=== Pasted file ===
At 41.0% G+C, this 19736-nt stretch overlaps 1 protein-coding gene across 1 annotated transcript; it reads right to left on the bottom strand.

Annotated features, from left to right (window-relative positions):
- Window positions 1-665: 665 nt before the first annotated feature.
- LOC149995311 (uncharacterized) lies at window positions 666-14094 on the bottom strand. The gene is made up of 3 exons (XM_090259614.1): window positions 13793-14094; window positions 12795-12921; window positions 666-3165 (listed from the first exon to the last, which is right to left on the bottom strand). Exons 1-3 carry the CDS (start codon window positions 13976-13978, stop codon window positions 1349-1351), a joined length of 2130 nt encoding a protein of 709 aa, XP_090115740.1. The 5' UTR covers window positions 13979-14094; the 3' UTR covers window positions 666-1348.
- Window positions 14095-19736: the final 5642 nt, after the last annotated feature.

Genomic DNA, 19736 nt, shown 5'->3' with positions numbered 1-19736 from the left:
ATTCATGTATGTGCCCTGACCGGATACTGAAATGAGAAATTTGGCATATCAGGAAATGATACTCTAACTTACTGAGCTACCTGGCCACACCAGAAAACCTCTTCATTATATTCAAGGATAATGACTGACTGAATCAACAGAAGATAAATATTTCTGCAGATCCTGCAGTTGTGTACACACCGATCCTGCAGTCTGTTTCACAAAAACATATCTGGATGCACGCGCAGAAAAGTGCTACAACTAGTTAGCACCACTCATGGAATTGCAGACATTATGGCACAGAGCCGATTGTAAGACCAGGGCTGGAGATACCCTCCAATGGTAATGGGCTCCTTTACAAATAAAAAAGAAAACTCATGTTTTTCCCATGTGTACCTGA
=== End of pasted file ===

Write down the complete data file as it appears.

At 41.0% G+C, this 19736-nt stretch overlaps 1 protein-coding gene across 1 annotated transcript; it reads right to left on the bottom strand.

Annotated features, from left to right (window-relative positions):
- Window positions 1-665: 665 nt before the first annotated feature.
- LOC149995311 (uncharacterized) lies at window positions 666-14094 on the bottom strand. The gene is made up of 3 exons (XM_090259614.1): window positions 13793-14094; window positions 12795-12921; window positions 666-3165 (listed from the first exon to the last, which is right to left on the bottom strand). Exons 1-3 carry the CDS (start codon window positions 13976-13978, stop codon window positions 1349-1351), a joined length of 2130 nt encoding a protein of 709 aa, XP_090115740.1. The 5' UTR covers window positions 13979-14094; the 3' UTR covers window positions 666-1348.
- Window positions 14095-19736: the final 5642 nt, after the last annotated feature.

Genomic DNA, 19736 nt, shown 5'->3' with positions numbered 1-19736 from the left:
ATTCATGTATGTGCCCTGACCGGATACTGAAATGAGAAATTTGGCATATCAGGAAATGATACTCTAACTTACTGAGCTACCTGGCCACACCAGAAAACCTCTTCATTATATTCAAGGATAATGACTGACTGAATCAACAGAAGATAAATATTTCTGCAGATCCTGCAGTTGTGTACACACCGATCCTGCAGTCTGTTTCACAAAAACATATCTGGATGCACGCGCAGAAAAGTGCTACAACTAGTTAGCACCACTCATGGAATTGCAGACATTATGGCACAGAGCCGATTGTAAGACCAGGGCTGGAGATACCCTCCAATGGTAATGGGCTCCTTTACAAATAAAAAAGAAAACTCATGTTTTTCCCATGTGTACCTGA